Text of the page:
Certainly, the concept of companion apps is not new. At ICS, we’ve developed numerous companion apps over the past decade, including one for a coffee franchise to allow caffeine-starved consumers to order and pay for their java via their mobile phones. We developed another for a Tier 1 automaker that saw using personal mobile devices as a way to afford consumers control of their vehicles (think remote start, locking the doors etc.) while reducing the automaker’s manufacturing costs.
What is new is the relevance these projects have today as society’s comfort level with public consumer devices diminishes. We’ve seen firsthand that the pandemic has spurred sudden and significant interest in software applications that enable a private device to interact with public interfaces. To wit, in the past several weeks we’ve had a number of customers inquire about creating a companion app for their existing consumer-facing touch devices.
The Right Product Strategy
Fear of virus transmission from touching public surfaces is a game-changer. If you’re supplying a device that is meant to be used by multiple, unrelated consumers, you need a product strategy that addresses the competitive changes facing us in a COVID-19 and post-pandemic world. Without such a strategy, you may experience a severe disruption in the final phase of product distribution — delivery to your consumer. But with the right strategy, a huge opportunity to disrupt your market and capture greater market share is looking you squarely in the eye.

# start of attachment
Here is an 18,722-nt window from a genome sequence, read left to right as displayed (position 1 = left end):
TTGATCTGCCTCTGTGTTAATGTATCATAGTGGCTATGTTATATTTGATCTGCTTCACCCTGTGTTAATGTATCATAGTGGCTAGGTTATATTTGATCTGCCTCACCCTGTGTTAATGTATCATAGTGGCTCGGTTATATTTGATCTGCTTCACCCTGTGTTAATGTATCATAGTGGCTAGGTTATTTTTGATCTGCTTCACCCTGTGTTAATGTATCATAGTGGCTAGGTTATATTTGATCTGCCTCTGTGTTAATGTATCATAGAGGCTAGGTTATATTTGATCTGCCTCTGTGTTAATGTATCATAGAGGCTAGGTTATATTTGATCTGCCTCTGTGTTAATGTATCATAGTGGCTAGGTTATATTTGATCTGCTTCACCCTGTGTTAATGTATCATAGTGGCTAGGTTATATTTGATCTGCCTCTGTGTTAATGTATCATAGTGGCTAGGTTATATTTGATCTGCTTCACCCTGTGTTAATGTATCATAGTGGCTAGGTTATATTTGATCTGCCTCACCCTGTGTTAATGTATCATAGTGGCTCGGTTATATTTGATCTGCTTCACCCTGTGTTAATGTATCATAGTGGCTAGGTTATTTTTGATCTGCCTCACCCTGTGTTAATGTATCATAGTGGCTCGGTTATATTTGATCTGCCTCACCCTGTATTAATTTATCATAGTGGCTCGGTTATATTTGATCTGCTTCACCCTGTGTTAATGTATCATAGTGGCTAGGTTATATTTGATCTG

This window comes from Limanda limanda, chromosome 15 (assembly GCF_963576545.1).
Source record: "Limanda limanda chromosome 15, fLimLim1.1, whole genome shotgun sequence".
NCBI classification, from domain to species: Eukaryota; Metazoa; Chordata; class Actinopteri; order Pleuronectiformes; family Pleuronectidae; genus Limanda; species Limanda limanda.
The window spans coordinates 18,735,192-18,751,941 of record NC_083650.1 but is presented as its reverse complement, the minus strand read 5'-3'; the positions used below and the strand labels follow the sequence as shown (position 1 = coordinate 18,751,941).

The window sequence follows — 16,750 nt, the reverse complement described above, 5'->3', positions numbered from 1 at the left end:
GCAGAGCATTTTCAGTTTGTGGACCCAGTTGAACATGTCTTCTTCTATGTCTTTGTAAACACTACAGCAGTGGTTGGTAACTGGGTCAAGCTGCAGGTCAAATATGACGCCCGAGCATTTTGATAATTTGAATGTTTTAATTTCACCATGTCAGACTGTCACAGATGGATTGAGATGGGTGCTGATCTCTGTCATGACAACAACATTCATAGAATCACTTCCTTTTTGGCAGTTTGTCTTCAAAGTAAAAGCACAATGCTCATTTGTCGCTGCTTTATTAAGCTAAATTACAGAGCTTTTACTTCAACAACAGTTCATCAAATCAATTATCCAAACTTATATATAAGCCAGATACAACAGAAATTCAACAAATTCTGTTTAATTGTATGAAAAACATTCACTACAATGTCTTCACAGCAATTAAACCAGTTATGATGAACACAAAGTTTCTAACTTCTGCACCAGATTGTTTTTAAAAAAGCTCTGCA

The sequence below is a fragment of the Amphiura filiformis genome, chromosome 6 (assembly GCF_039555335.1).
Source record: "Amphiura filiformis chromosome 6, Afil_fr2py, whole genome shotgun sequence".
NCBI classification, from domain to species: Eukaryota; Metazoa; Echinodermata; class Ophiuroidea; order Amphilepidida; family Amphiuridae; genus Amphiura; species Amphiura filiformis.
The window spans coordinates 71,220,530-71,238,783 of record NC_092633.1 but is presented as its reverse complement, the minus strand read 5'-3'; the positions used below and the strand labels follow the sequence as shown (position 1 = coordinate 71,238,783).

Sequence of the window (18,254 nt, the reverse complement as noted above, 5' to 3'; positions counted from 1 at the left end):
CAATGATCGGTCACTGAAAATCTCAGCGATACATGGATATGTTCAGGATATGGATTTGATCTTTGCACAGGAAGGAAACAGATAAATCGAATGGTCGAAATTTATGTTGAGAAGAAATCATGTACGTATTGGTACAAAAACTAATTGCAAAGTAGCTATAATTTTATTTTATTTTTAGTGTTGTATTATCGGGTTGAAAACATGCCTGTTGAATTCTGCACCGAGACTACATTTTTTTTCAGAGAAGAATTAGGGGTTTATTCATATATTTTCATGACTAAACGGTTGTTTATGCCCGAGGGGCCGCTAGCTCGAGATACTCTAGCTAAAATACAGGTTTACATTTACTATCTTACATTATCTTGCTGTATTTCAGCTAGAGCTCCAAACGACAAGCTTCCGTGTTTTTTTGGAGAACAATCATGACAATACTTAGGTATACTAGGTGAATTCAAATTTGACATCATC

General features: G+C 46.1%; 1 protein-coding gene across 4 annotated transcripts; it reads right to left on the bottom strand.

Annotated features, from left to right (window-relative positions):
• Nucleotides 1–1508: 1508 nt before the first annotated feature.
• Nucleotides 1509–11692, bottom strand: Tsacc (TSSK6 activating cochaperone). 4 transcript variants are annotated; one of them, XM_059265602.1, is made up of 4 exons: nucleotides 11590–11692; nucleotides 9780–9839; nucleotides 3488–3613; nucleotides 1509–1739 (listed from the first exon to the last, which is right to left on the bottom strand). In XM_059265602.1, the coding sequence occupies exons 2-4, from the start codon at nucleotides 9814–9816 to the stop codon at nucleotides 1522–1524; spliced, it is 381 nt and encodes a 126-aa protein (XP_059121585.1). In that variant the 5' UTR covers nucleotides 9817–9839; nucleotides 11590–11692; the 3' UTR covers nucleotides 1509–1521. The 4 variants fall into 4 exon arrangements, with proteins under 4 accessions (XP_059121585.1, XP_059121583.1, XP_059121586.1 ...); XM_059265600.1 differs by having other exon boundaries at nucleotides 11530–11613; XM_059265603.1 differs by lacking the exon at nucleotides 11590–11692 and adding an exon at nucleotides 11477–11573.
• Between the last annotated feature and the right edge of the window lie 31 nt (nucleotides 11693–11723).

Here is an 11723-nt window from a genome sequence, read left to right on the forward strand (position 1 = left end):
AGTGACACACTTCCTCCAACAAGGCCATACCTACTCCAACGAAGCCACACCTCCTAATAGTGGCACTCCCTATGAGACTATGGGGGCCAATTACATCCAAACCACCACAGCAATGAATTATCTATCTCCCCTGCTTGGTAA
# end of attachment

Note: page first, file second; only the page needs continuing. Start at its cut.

For more on public touchscreens in this time of novel coronavirus, read COVID-19 Gives Voice and Gesture UIs New Relevance and Lose the Ewww: How to Clean Customer-Facing Touchscreens to Reduce COVID-19 Risk. And be sure to register for our August 13 live webinar Don’t Touch! Touchless Interactions in the Post-COVID World.